Published on March 20th, 2013 |
by Guest Contributor
David Brin: Joseph and the amazing technicolor dream-fuel
The Situation in 2013
As I updated this article (see part 1, here
), studies have revealed that much of the shine is coming off of America’s love affair with ethanol. (Well, the GOP’s love affair, as ethanol allowed the party to offer an “alternative” that both sounded plausible and poured billions toward their friends.)
Now, things are changing, and not just because scientific studies show ethanol fuels to be at-best a break-even proposition, doing nothing for energy independence or reduction of environmental damage.
Beyond that – according to a New York Times report
, “Nearly 10 percent of the nation’s ethanol plants have stopped production over the past year, in part because the drought that has ravaged much of the nation’s crops pushed commodity prices so high that ethanol has become too expensive to produce. A dip in gasoline consumption has compounded the industry’s problem by reducing the demand for ethanol.”
from waste like corn stalks and wood chips have also yet to reach commercial-level production as some had predicted they would by now.
The Right Way to Apply Hard Liquor…
But now I plan to surprise you. I will speak up not only for government price intervention to help farmers, but also for subsidized biofuel alcohol!
Though not as it is being done today.
Perhaps it is time to take a look back at the Egyptians of old, and go back to the root of the problem, so to speak. Farmers (especially giant agribusinesses) do not deserve automatic subsidies as some kind of birthright. On the other hand, the ancients were onto something. We are all better off if farmers are cushioned from wild market swings and get the kind of predictability that can let them invest in what is, after all, a business vital to us all.
Back when the New Dealers and Great Society folks tried to balance the cycles by buying cheap-excess bumper crops and storing for lean days, they ran into a problem. A vast, continental nation can only store up so much grain and cheese. In part, the move to simple cash grants came out of despair over how to do the job effectively, the Egyptian way.
But here is where alcohol comes in! Because alcohol can be stored.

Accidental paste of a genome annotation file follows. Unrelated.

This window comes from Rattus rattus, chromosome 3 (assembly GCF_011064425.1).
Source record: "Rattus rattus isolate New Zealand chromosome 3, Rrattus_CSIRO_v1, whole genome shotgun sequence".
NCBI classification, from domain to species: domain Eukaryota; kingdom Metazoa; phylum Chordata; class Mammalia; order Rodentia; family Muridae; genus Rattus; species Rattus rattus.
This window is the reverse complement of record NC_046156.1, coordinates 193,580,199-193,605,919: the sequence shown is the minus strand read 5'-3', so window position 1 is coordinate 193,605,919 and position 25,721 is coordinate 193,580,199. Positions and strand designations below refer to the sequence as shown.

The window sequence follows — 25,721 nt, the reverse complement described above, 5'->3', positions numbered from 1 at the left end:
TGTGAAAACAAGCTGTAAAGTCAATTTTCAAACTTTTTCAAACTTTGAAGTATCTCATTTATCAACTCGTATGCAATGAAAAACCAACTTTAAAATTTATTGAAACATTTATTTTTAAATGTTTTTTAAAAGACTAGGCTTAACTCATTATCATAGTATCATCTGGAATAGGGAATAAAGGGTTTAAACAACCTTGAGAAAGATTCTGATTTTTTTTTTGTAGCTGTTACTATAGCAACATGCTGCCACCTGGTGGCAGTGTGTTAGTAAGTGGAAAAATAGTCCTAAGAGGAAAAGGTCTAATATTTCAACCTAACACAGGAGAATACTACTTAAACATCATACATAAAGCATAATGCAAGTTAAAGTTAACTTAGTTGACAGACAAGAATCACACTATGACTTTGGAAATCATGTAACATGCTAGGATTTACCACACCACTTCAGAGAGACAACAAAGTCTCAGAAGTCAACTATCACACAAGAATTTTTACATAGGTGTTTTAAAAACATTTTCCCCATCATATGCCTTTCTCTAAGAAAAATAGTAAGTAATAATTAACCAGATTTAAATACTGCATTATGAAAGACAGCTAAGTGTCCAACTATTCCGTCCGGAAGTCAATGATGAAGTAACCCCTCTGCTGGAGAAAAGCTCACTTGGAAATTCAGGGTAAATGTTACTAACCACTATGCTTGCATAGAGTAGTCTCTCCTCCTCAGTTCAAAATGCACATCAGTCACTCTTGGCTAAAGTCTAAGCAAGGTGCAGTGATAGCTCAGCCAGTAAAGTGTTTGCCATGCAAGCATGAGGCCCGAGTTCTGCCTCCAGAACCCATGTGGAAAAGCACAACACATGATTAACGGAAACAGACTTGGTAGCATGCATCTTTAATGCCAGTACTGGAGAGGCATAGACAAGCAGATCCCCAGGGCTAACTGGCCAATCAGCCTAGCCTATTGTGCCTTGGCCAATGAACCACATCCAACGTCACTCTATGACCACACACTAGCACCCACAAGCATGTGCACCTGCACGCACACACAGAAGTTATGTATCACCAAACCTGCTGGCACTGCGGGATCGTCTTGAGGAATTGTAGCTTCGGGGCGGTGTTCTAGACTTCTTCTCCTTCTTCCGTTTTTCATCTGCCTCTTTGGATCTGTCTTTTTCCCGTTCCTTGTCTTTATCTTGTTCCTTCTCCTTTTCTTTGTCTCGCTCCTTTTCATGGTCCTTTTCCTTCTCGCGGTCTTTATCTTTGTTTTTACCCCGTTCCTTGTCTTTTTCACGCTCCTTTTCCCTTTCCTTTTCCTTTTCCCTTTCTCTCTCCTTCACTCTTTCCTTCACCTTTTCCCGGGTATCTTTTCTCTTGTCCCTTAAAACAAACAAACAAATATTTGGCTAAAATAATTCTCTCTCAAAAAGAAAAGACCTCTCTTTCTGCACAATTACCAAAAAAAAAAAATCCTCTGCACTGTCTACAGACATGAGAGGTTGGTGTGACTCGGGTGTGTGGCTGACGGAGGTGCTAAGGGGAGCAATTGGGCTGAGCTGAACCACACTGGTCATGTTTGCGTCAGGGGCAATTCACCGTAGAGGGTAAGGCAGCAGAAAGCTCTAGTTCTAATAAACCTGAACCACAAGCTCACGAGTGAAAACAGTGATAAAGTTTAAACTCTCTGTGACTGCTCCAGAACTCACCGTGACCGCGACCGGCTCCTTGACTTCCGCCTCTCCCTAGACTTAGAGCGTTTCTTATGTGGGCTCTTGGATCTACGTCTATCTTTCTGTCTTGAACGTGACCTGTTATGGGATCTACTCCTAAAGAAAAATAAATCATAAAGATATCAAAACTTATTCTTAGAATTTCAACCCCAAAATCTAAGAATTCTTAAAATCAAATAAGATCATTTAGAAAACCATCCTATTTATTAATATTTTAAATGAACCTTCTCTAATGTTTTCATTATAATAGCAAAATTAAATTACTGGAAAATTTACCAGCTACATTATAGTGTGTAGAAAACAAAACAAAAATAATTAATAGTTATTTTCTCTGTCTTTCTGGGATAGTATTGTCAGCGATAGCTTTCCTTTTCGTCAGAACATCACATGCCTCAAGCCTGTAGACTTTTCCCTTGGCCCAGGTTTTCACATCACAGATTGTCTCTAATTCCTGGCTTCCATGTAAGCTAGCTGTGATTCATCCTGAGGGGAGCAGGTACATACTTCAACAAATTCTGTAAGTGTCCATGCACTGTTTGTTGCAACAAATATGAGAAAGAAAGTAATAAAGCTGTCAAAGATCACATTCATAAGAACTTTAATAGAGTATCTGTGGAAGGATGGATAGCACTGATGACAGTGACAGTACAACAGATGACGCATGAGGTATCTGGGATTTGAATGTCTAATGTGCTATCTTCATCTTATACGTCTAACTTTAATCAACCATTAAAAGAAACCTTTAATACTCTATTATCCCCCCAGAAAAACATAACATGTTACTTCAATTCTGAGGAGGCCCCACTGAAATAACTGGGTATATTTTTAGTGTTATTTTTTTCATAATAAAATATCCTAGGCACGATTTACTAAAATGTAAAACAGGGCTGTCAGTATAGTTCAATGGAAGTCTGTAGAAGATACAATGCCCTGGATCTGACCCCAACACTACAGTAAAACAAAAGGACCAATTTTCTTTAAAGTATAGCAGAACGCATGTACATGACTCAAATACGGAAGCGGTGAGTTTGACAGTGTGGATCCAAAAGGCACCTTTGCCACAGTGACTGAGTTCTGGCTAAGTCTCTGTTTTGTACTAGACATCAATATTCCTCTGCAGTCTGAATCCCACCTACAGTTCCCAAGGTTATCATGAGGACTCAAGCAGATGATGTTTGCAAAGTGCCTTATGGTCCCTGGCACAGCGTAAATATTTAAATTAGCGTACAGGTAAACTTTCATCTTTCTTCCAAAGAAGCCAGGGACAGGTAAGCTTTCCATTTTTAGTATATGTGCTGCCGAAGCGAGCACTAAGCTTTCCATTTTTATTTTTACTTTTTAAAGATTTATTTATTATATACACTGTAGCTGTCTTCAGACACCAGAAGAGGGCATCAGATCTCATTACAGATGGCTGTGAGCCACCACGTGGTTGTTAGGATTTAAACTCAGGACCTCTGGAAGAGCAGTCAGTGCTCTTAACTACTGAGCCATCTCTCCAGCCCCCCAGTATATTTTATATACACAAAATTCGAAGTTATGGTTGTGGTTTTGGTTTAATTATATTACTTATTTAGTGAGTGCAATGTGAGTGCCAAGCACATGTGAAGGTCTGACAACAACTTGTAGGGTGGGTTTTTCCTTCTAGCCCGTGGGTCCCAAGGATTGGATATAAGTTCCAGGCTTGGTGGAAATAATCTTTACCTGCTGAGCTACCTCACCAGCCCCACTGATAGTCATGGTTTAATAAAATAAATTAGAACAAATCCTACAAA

In fact, it can be stocked away indefinitely, cheaply and beautifully.What was done poorly under Lyndon Johnson… turning excess farm production into mountains of wasted cheese… can now be accomplished logically and efficiently…. if we make biofuel ethanol a seasonal or occasional way to absorb and store, and later use, surges in excess grain production.
What should we do? Let the ethanol subsidy go away. It is an insane market interference, choosing a market winner and a dumb one, at that. The money could be far better used making up for years of deliberately-sabotaged research into energy independence. Stop the gasohol mandate now! But don’t shut down the gasohol plants completely.
Instead, let the taxpayers buy excess corn whenever its price is worrisomely low, convert the surplus into storable form, and sell the alcohol later, when the price seems right. That is the exact equivalent of the Pharaoh’s storehouse. And let the government’s profit go to maintaining this reserve capacity, when it is un-needed.
We need to stop thinking of ethanol as an alternative to imported oil. That’s just silly and a crutch for those diverting us from real solutions for energy independence. Nevertheless, ethanol can be viewed as a wonderful way to store the excess produce of America’s fertile fields, in a form that will be easily convertible, at some future date, into fuel or money… and thus even back into food.
And yes, chuckle at the image that is brought to mind. Nearly all of the American founders – especially George Washington – distilled their own moonshine. It often served as cash and currency for farmers, when money was scarce. Alcohol flows through our national blood, in a sense.
And if we view it properly, it can answer the modernized Riddle of Joseph, offering a way to damp the waste of fat years and help us prepare for the lean one that will surely come.